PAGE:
The Greenway is a disused railway route which once provided Bradford with a direct and faster route to other parts of Yorkshire and towards London as well as connecting the densely populated areas of Cleckheaton, Liversedge and Heckmondwike with major towns and cities. Today it is a pleasant green corridor providing an escape from the mass of traffic on the poor local road network increasingly pressured by a growing need to commute to big cities. The Greenway offers views towards distant moors and is home to a number of sculptures including a flock of sheep made from industrial scrap and a circle of 40 giant steel hoops. The traffic-free route forms part of Route 66 of the National Cycle Network, providing a gentle ascent from the edge of Dewsbury to Oakenshaw on the outskirts of Bradford.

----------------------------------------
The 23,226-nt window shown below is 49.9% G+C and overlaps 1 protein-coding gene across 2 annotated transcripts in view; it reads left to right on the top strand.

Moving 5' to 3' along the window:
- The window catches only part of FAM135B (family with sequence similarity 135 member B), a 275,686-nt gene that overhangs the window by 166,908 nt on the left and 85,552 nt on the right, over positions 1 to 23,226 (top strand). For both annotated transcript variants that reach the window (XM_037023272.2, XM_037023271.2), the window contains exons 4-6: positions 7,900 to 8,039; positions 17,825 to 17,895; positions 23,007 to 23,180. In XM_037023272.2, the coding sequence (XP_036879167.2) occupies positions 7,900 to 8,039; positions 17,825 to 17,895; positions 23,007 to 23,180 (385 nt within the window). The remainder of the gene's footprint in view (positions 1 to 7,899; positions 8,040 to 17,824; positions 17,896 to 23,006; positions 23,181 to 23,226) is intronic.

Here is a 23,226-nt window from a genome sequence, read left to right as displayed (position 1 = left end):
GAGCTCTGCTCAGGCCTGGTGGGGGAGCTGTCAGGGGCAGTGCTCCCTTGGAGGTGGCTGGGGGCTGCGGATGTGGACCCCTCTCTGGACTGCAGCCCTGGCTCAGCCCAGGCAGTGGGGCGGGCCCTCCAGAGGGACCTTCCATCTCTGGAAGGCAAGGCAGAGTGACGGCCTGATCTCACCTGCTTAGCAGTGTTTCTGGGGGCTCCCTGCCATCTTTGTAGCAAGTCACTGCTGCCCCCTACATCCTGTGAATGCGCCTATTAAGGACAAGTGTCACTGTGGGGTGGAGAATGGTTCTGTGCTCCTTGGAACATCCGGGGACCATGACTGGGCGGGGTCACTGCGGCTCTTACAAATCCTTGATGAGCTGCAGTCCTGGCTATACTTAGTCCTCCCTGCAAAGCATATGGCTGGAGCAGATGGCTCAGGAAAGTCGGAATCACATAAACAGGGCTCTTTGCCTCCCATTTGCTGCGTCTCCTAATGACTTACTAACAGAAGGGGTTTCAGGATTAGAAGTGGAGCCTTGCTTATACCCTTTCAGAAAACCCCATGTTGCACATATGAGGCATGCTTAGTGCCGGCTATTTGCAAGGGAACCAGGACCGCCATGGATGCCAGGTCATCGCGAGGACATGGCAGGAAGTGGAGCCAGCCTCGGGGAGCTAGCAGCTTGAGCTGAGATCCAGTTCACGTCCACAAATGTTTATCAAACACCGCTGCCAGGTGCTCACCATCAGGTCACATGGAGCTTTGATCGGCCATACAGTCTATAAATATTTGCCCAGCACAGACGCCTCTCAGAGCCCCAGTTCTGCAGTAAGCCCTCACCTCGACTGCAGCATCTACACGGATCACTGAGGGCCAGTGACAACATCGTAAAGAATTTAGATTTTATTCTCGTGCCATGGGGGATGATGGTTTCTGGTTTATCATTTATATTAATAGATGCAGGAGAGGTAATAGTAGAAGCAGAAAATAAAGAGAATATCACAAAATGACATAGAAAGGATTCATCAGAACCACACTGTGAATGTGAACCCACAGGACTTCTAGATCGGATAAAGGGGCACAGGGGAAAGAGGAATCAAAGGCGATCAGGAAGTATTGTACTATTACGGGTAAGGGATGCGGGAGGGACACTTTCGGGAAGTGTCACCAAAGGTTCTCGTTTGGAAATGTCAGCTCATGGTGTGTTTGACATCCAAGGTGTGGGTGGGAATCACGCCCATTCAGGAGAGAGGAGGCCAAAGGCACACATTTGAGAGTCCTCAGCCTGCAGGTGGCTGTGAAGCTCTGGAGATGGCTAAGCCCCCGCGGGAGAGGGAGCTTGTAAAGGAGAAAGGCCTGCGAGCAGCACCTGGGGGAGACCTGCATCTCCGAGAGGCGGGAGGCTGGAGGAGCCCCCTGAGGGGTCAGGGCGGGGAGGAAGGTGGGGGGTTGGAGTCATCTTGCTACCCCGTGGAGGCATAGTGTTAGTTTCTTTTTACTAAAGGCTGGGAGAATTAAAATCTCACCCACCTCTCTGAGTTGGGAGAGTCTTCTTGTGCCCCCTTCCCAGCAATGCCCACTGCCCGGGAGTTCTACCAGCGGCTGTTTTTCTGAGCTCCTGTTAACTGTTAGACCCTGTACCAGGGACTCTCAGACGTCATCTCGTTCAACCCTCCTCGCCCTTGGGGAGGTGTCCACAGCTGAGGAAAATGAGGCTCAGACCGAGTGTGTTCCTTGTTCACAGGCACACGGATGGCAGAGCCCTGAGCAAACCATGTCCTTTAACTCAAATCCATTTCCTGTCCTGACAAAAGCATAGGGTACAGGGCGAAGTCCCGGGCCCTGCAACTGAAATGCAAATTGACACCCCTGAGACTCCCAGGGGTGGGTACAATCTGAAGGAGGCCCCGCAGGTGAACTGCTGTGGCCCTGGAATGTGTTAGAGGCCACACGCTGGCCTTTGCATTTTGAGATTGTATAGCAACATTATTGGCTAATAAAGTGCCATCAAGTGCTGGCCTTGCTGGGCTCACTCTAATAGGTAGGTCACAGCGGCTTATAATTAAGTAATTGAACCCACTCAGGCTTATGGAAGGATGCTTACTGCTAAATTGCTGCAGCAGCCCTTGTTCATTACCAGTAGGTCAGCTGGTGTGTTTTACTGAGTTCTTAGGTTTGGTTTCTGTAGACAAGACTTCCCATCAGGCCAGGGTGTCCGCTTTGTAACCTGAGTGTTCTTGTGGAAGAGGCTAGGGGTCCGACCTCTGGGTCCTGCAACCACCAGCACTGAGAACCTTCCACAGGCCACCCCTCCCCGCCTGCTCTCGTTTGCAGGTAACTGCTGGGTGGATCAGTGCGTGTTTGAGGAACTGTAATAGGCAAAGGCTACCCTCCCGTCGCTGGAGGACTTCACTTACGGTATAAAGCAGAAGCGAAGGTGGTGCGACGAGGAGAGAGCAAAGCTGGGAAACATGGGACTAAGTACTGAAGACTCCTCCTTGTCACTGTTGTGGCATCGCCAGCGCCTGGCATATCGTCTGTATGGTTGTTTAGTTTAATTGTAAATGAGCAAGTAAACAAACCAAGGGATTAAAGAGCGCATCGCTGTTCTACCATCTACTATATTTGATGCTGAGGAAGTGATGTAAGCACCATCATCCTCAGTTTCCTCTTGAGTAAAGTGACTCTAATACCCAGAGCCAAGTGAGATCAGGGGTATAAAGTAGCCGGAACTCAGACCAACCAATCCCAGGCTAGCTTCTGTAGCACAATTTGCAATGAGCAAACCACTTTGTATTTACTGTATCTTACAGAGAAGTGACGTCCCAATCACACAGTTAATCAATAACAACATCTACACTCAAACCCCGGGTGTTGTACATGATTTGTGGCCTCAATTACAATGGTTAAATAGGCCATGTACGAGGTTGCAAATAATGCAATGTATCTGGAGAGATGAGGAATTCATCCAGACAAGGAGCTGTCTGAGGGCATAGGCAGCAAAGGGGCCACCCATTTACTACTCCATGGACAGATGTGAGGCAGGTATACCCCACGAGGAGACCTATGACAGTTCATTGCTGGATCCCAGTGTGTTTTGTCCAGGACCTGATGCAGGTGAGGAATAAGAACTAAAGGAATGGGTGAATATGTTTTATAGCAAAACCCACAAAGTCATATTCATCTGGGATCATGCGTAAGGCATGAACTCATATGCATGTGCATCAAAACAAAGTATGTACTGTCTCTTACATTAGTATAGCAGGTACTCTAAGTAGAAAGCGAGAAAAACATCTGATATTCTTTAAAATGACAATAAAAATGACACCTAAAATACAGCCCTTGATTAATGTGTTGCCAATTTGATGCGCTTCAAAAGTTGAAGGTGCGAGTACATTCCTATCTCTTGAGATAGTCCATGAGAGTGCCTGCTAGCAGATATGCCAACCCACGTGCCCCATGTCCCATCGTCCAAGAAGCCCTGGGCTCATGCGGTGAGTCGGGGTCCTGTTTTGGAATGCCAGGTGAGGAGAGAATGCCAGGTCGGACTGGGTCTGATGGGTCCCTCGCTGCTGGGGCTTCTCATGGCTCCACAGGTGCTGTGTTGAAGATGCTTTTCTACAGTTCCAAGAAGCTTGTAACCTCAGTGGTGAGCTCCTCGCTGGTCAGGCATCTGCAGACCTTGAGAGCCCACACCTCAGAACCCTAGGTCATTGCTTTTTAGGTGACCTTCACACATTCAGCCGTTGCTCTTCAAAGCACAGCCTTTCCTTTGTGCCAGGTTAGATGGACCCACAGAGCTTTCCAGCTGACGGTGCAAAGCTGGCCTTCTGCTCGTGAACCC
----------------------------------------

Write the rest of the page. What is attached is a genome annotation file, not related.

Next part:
National Coal Mining Museum for England
The National Coal Mining Museum for England is mid-way between
More details at the
formerly Kirklees Light Railway
Whistelstop Valley is a rebranding of the Kirklees Light Railway, a 15-inch-gauge light railway on the trackbed of the former Clayton West branch line from the Huddersfield-Penistone-Sheffield line. The branch had survived the Beeching axe of the 1960s but eventually closed to coal traffic in 1979 and passengers from the large commuter villages of
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Yorkshire Sculpture Park
West BrettonThe Yorkshire Sculpture Park is the UK's leading open-air sculpture gallery, situated at
More information at the